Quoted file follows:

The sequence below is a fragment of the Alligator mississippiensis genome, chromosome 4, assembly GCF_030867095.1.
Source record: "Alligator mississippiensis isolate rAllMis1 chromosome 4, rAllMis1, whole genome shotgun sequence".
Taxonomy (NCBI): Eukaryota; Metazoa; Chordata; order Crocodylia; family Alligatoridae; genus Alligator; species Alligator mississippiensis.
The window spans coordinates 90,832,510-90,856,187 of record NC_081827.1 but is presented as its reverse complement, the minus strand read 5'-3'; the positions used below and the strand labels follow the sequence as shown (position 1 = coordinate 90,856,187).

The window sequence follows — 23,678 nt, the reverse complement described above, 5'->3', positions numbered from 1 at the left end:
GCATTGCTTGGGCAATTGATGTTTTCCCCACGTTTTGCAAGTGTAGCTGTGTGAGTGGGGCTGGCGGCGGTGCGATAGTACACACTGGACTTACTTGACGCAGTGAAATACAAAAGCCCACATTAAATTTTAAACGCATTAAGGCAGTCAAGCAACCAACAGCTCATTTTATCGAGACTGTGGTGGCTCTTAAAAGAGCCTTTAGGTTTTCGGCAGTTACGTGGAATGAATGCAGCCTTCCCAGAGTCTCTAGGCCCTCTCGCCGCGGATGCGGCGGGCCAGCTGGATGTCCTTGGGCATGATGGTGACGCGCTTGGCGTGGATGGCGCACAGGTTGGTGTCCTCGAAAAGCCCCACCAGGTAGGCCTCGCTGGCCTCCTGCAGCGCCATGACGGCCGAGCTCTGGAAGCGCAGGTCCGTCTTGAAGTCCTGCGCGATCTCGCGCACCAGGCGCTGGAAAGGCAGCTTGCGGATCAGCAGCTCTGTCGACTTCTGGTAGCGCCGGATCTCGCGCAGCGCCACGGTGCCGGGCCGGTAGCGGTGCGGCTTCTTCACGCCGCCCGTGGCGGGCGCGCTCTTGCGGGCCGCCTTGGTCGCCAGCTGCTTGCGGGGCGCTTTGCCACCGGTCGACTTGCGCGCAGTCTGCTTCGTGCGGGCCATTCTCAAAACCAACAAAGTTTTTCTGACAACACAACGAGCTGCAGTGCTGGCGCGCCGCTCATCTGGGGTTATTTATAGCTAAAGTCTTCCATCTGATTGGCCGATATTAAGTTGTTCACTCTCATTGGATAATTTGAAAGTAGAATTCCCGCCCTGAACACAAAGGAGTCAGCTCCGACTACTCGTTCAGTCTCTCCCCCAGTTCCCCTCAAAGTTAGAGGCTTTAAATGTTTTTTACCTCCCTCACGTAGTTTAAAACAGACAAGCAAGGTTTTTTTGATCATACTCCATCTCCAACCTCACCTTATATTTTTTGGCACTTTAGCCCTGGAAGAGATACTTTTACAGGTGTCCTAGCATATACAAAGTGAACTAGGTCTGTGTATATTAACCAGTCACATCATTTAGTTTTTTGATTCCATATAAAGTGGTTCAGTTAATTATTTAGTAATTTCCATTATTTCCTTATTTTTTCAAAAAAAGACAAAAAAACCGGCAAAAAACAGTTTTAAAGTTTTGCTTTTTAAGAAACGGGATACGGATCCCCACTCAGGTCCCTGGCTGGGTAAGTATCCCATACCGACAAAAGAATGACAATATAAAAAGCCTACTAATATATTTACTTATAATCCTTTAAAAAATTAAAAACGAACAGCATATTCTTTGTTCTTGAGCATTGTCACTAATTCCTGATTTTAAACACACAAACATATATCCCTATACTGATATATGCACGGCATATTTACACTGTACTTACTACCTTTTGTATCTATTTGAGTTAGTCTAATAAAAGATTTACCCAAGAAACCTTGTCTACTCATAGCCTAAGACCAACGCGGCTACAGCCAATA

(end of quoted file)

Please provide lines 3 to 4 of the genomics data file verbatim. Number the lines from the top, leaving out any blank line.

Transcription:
Taxonomy (NCBI): Eukaryota; Metazoa; Chordata; order Crocodylia; family Alligatoridae; genus Alligator; species Alligator mississippiensis.
The window spans coordinates 90,832,510-90,856,187 of record NC_081827.1 but is presented as its reverse complement, the minus strand read 5'-3'; the positions used below and the strand labels follow the sequence as shown (position 1 = coordinate 90,856,187).